2) I can't speak to that - but an excellent question. Something about Gnome bugs me and KDE, historical fundamentalist licensing crap aside, seems more appropriate somehow.

3) XFCE is really a souped-up WM. It includes a file manager (that I hated) and various other things in the package but it's not really more of an IDE than, say, Enlightenment to me. However, with XFCE libs or whatever, and future apps, it'll turn into one. As will E. Don't get me wrong, though I hated the fm, XFCE is nice. Just not for me.

For me, I believe in a command line system. The GUI is a thing stuck on it. The DOS/Win3 paradigm vs. the Win9x paradigm. (I won't even discuss NT's utter absence of separation - or older Macs.) And you could argue that drag'n'drop is a graphical pipe but I still figure *nix's native IPC is fine. And, yes, small tools are good. Sometimes *nix goes too far with that and I have my screaming inconsistency in that I love mozilla - the big one, not the flamey thing. But I like having a basic X server and something that just manages my damn windows. My interface with the system is still primarily bash and editing text files and so on. All I need is something to let me run GUI apps and push them around. A window manager.

Plus, I don't like being channeled into using a set of apps like Kthis and Kthat. I like picking and choosing. I really hate having dozens (hundreds) of GUI doohickeys and full-fledged apps I'll never touch. I resent the fact that there *are* some excellent KDE/Gnome apps that I can't really use without either buying into the package or not using most of the package. I just do without them though. No kedit - gvim or nedit; no konqueror - just mozilla and emelfm or mc (file managers and web browsers are different, damn it. We don't need more IEs. So I have no gnome or kde on my box. (On my P100 I have no X at all.)

The first Linux GUI I ever saw was an ancient KDE (ancient at the time, I mean) which I quickly ditched. Since then, I tried a bunch and stuck with blackbox, found fluxbox and stuck with it, tried a lot of stuff and still stuck with fluxbox. Tried Ice again after disliking it once and, with a bunch of tweaking, I actually shifted from a *box for the first time. Windowing controls and pop-up menus out the wazoo and a really functional toolbar to easily handle all my open windows.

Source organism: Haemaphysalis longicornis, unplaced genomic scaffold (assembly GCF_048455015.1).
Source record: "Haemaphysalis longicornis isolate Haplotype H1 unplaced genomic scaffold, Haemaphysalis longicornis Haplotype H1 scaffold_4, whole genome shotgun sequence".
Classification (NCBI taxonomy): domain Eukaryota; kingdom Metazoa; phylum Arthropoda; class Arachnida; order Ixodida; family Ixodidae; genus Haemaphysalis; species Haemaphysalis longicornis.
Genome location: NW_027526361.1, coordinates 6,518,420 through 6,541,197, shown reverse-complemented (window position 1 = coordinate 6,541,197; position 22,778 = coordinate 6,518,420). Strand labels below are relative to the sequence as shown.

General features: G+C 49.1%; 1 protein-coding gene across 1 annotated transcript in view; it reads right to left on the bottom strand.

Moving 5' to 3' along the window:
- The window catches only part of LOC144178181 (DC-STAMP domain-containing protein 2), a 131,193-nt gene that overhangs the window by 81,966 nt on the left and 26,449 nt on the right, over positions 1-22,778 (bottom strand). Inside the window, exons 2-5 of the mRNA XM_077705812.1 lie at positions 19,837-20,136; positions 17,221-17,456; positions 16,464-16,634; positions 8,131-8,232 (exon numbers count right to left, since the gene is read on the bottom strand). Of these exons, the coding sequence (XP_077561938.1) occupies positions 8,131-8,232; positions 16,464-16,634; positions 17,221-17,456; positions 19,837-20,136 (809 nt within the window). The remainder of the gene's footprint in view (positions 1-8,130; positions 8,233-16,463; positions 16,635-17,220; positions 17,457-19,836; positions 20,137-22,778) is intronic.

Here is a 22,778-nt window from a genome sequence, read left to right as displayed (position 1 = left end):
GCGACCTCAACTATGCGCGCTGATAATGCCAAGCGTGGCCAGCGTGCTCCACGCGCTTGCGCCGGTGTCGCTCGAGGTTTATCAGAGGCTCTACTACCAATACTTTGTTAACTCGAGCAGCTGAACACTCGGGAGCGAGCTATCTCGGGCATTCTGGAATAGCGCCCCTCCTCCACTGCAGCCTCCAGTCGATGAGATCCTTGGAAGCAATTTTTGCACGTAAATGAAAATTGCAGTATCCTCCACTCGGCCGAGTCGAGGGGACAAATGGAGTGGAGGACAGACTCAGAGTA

Sorry for the length and my ignorance, but the question interested me and got me babbling.

To make it longer: some people complain about the inconsistency of *nix GUI apps. Well, it doesn't bother me much but I'll say this - half a dozen different apps look a lot better than five identical K/G apps and one weird one.
 
Old 03-02-2004, 10:33 PM   #3
hyper guy
Member
 
Registered: Feb 2004
Location: A State of Bliss (Ontario, Canada)
Distribution: Vector-Slackware + Dropline
Posts: 43

Original Poster
Rep: Reputation: 15
Thanks, digiot, I guess the title of this post would look rather trollish, like i'm lookin to start somethin. Really, I'm just trying to settle something -- for myself -- once and for...er, now.

I only got Linux installed on my system about a week ago and i know i have a *LOT* to learn, but i'd like to start off buying in to as much of the linux philosophy as i can.

SOUNDS like you're saying xfce (fm aside) is a reasonable compromise.

SOUNDS like you're saying the interoperability i might lose with a WM, i can make up with a bit of shell know-how. I hear you, but can you give examples? Like, if I write something in a word processor, can i 'cutnpaste' some of that text into an email note with shell commands? There are def advantages to that GUI stuff.